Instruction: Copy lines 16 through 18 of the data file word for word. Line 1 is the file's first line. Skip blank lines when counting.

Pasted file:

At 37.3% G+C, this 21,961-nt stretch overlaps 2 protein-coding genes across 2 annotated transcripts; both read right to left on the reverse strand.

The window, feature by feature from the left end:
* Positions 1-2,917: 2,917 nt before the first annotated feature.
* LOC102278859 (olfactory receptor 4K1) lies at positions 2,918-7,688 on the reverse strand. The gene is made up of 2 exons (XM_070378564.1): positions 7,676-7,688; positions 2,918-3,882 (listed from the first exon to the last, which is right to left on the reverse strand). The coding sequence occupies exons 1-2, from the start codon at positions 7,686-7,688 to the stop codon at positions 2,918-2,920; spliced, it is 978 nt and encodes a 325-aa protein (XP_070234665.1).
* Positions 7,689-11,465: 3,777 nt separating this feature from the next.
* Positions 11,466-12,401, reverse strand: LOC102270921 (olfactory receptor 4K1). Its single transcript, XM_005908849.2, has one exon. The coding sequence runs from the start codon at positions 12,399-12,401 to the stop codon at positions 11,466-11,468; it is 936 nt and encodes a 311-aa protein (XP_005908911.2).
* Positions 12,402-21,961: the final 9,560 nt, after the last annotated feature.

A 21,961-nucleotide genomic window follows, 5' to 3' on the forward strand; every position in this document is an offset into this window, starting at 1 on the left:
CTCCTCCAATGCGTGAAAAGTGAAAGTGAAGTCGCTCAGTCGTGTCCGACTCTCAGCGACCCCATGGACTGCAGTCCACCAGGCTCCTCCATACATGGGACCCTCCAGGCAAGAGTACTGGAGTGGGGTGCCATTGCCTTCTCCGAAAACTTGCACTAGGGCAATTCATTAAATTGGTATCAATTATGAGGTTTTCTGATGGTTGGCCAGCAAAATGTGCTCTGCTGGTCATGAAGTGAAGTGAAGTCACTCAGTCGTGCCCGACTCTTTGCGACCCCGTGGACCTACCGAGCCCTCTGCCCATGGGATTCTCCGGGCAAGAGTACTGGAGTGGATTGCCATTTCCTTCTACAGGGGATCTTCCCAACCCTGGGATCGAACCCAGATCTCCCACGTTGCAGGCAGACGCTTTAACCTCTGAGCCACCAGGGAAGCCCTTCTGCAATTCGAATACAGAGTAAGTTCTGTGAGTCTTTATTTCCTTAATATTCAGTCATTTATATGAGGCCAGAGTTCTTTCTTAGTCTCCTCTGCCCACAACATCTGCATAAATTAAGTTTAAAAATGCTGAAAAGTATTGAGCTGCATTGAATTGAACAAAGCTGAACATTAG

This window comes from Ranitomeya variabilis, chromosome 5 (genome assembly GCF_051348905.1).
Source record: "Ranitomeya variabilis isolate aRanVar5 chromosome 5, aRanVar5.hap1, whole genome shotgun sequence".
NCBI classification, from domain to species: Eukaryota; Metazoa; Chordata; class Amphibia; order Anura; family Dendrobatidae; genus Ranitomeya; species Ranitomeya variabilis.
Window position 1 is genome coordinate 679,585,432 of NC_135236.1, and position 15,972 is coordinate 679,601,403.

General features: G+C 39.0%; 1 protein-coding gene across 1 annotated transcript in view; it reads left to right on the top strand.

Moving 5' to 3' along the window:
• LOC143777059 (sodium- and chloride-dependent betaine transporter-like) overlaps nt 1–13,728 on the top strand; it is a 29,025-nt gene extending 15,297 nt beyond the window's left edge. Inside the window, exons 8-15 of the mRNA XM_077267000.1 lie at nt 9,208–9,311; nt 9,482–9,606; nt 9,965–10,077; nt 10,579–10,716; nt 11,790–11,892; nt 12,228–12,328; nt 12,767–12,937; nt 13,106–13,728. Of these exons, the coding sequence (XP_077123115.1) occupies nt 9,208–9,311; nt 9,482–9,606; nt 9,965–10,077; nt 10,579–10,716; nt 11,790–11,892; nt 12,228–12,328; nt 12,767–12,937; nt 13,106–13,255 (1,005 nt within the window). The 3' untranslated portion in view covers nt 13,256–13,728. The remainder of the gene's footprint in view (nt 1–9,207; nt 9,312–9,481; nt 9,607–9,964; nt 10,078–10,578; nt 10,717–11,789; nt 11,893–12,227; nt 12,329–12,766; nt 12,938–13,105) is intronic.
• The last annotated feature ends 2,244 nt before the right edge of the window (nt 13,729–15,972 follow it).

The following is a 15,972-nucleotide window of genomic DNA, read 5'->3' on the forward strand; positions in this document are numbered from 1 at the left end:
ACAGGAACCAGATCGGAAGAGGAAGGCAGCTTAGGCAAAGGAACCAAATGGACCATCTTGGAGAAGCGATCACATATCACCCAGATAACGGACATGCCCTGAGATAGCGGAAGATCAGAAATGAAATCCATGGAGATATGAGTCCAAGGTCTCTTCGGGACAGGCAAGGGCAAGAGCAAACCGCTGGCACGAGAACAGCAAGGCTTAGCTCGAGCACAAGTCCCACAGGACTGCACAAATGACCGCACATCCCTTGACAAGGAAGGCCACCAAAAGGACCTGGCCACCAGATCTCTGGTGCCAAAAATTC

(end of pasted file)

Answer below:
• LOC143777059 (sodium- and chloride-dependent betaine transporter-like) overlaps nt 1–13,728 on the top strand; it is a 29,025-nt gene extending 15,297 nt beyond the window's left edge. Inside the window, exons 8-15 of the mRNA XM_077267000.1 lie at nt 9,208–9,311; nt 9,482–9,606; nt 9,965–10,077; nt 10,579–10,716; nt 11,790–11,892; nt 12,228–12,328; nt 12,767–12,937; nt 13,106–13,728. Of these exons, the coding sequence (XP_077123115.1) occupies nt 9,208–9,311; nt 9,482–9,606; nt 9,965–10,077; nt 10,579–10,716; nt 11,790–11,892; nt 12,228–12,328; nt 12,767–12,937; nt 13,106–13,255 (1,005 nt within the window). The 3' untranslated portion in view covers nt 13,256–13,728. The remainder of the gene's footprint in view (nt 1–9,207; nt 9,312–9,481; nt 9,607–9,964; nt 10,078–10,578; nt 10,717–11,789; nt 11,893–12,227; nt 12,329–12,766; nt 12,938–13,105) is intronic.
• The last annotated feature ends 2,244 nt before the right edge of the window (nt 13,729–15,972 follow it).

The following is a 15,972-nucleotide window of genomic DNA, read 5'->3' on the forward strand; positions in this document are numbered from 1 at the left end: